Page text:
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possibilities

Patagonia: Stay Open to the Possibilities

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On a recent vacation to Patagonia, I took a day off from hiking with the friends I’d traveled with to go horseback riding. Who could resist the beauty of the animals, the gaucho culture, or the wide open, expansive landscape?  I’m not an experienced rider, but talked my way into a group that included a marvelous horsewoman from Seattle and a charming Brazilian couple.

This experience was a reminder that you never know when you are going to meet somebody who inspires you, and that role models are everywhere if you just stay open to new possibilities. Carol is in her late fifties and  traveled down to Chile in order to help her son (ex- Facebook) and his wife and their new baby move there.  After settling them in, she started traveling alone – first spending 7 days camping and hiking “The W” in Torres el Paine. Then she came to the lodge where I met her where she’d been on riding excursions for 6 days.  She told me stories of her and a friend riding her three horses 500 miles through the Cascades and into Canada. She told me about her future travel plans in Chile and Argentina.

She also talked about her other grandchildren back in Washington who she’d taught to ride and built tree houses for. After a morning of her wild stories and infectious laughter, I commented “You must have the coolest kids.” A big grin spread across her face and she said, “Well, my grandkids tell me I’m the coolest grandma ever.”

When the gauchos gave the signal, we’d go from a walk to a trot and then to a gallop. I stayed behind Carol and tried to do what she did. Her only words of advice as the horses picked up speed were, “Just don’t fall!!”  It was exhilarating, thrilling, and downright frightening. I loved every minute of that day.  I was grateful to meet Carol, whose sense of adventure and wanderlust inspired me, not to mention her moniker of “coolest grandma ever”.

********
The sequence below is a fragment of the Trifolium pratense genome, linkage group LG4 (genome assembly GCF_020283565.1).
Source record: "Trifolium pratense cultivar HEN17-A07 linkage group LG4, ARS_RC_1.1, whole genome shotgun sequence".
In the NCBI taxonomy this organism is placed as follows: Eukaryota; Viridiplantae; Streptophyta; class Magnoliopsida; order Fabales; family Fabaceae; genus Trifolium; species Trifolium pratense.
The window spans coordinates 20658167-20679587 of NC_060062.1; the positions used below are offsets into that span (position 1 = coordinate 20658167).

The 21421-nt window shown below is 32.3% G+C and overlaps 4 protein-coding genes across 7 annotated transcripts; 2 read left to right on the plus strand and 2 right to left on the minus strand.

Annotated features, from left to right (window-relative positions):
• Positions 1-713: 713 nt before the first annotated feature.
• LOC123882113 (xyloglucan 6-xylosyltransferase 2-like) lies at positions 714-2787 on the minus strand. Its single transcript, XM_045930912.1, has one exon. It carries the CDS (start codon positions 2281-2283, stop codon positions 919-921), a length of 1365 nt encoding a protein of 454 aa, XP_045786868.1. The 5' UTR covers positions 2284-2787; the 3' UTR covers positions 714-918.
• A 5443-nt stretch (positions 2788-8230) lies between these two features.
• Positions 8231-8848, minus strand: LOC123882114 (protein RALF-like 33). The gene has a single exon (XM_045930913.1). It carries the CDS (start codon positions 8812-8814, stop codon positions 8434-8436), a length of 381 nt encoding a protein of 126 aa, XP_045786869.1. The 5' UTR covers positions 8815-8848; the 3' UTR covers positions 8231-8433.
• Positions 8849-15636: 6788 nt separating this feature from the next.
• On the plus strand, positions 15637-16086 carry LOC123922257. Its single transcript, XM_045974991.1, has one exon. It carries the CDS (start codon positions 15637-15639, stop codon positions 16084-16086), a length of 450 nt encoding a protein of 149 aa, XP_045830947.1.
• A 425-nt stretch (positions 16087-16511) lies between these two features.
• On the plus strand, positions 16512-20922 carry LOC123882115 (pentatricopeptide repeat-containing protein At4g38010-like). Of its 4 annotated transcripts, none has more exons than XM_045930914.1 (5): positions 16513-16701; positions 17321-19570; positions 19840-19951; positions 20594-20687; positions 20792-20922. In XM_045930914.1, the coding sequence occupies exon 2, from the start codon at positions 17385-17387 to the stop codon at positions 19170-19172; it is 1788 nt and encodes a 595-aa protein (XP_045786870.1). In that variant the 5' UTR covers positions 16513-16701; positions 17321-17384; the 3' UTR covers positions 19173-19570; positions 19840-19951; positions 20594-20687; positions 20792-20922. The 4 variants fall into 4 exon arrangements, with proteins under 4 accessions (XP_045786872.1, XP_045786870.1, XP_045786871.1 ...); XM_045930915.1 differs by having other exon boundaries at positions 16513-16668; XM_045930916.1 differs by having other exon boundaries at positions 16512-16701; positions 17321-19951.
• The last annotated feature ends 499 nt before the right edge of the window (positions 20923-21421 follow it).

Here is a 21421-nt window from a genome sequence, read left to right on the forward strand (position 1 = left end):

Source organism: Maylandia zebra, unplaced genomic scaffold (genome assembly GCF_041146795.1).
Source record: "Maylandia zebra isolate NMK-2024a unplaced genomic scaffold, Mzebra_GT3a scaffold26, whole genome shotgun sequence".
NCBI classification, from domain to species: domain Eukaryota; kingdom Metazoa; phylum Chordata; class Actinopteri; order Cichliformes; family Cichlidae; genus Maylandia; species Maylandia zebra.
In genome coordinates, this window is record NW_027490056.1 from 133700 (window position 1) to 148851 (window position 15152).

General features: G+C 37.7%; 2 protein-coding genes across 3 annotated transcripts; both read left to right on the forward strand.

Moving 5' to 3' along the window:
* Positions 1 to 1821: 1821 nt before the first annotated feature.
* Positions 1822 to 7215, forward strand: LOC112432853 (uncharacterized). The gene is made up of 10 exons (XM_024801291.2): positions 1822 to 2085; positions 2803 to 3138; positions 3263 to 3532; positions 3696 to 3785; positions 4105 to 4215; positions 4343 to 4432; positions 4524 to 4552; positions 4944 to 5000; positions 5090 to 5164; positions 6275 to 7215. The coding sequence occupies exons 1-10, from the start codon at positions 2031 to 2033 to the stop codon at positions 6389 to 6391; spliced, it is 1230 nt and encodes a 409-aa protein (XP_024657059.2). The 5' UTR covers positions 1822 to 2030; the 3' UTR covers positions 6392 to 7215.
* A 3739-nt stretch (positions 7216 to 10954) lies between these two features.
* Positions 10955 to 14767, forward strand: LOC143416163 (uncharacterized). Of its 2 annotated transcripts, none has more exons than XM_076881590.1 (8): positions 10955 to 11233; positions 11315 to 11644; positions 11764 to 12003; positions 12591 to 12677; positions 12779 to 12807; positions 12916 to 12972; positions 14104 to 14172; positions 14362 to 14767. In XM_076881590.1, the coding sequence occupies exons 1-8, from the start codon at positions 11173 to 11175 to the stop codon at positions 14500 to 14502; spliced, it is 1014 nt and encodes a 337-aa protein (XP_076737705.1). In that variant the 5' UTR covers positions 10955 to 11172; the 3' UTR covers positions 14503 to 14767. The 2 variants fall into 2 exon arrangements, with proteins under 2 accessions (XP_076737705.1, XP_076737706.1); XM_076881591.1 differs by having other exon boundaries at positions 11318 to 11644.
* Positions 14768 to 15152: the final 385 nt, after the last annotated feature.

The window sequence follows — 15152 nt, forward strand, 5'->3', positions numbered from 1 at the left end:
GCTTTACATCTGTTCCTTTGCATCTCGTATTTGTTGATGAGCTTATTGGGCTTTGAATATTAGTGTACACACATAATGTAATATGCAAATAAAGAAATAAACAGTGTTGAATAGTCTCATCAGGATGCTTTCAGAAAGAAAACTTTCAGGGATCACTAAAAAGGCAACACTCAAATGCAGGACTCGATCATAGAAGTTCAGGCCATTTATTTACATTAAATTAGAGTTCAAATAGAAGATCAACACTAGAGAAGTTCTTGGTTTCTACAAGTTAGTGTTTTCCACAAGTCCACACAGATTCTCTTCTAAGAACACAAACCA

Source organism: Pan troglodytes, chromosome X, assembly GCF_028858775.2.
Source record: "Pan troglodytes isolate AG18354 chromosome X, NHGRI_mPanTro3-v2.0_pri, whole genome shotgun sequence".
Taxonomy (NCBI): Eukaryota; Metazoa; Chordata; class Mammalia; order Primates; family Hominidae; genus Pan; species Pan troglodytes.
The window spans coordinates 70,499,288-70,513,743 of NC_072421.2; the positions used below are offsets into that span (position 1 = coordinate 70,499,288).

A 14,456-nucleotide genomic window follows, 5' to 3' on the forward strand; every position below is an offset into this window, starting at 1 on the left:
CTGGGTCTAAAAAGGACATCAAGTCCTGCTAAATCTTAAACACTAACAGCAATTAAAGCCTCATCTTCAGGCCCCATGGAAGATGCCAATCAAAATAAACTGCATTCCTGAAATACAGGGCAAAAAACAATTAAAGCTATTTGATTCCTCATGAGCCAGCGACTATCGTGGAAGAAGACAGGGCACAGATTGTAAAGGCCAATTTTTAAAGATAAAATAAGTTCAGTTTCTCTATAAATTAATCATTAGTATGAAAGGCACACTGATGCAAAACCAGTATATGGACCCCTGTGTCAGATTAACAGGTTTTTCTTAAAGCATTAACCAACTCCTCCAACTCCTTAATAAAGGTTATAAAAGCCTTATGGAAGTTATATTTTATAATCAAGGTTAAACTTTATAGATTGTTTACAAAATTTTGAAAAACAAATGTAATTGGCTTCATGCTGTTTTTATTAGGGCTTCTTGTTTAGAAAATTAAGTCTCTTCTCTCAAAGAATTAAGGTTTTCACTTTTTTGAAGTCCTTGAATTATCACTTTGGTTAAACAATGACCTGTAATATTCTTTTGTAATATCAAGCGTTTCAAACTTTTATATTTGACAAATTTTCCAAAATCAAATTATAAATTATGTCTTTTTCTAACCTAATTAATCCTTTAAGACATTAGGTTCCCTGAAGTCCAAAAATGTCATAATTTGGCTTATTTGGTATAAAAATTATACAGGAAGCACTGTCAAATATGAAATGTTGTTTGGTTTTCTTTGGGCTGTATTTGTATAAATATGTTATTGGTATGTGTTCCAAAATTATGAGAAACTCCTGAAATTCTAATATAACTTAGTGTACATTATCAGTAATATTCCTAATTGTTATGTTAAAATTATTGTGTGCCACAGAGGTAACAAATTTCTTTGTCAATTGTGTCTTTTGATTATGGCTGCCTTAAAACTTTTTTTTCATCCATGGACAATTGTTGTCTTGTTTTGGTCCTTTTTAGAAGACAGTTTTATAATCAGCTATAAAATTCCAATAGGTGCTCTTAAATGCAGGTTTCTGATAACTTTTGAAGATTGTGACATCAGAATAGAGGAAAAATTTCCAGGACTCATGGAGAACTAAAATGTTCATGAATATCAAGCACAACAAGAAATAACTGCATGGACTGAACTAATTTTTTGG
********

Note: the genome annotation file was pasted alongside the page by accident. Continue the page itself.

I love meeting strong, independent women, especially strong women who travel to far off places alone.  Carol is the type of woman who says, “YES!” to life.  I’m smiling right now just thinking about her.  Sadie, a character in my novel, Edenwas an accomplished horsewoman as well.  Maybe if she lived in 2016, she would have been more like Carol….  instead of… well I don’t want to spoil it for you.

As Eden approaches its publication date and gallies are now in hand…  Jeannie is exhilarated, thrilled, and also a little bit frightened…  but she’s holding on tight!

hurricane

Rhode Island Research: The Great Hurricane

Over the course of writing my book, which took many, many years, it would always be sort of cool and sort of weird when the events in the story came into confluence with reality.  For example, working on the Fourth of July scene when it actually was the Fourth of July, or writing about Becca’s journey to the Willows when I myself was traveling by train.  Fiction and reality could get mixed up in a crazy and fun way inside my head and the writing and editing process would take on a special clarity, a certain obviousness (of, course this is the way it happened!)

I write this blog post, having just experienced a spectacular weekend under the glow of the full harvest moon.  On Saturday night we watched the yellow/orange orb rise slowly in the sky.  For the past three days, the high tides have been extremely high and the low tides have been extremely low.  The yellow jackets buzzed around the garden frantically knowing their time was almost up. This morning, the rains came.  The wind might not be blowing, but it is coming down hard and the skies are grey.  I can’t help thinking about Bunny and Becca (characters in my book you will just have to wait for!!), on that afternoon, seventy-eight years ago, this week, when the great Hurricane of 1938 took them by surprise.  The full moon, high tides, and high winds all converged to create tidal waves that destroyed whole towns across the northeast, hitting southern Rhode Island possibly the worst.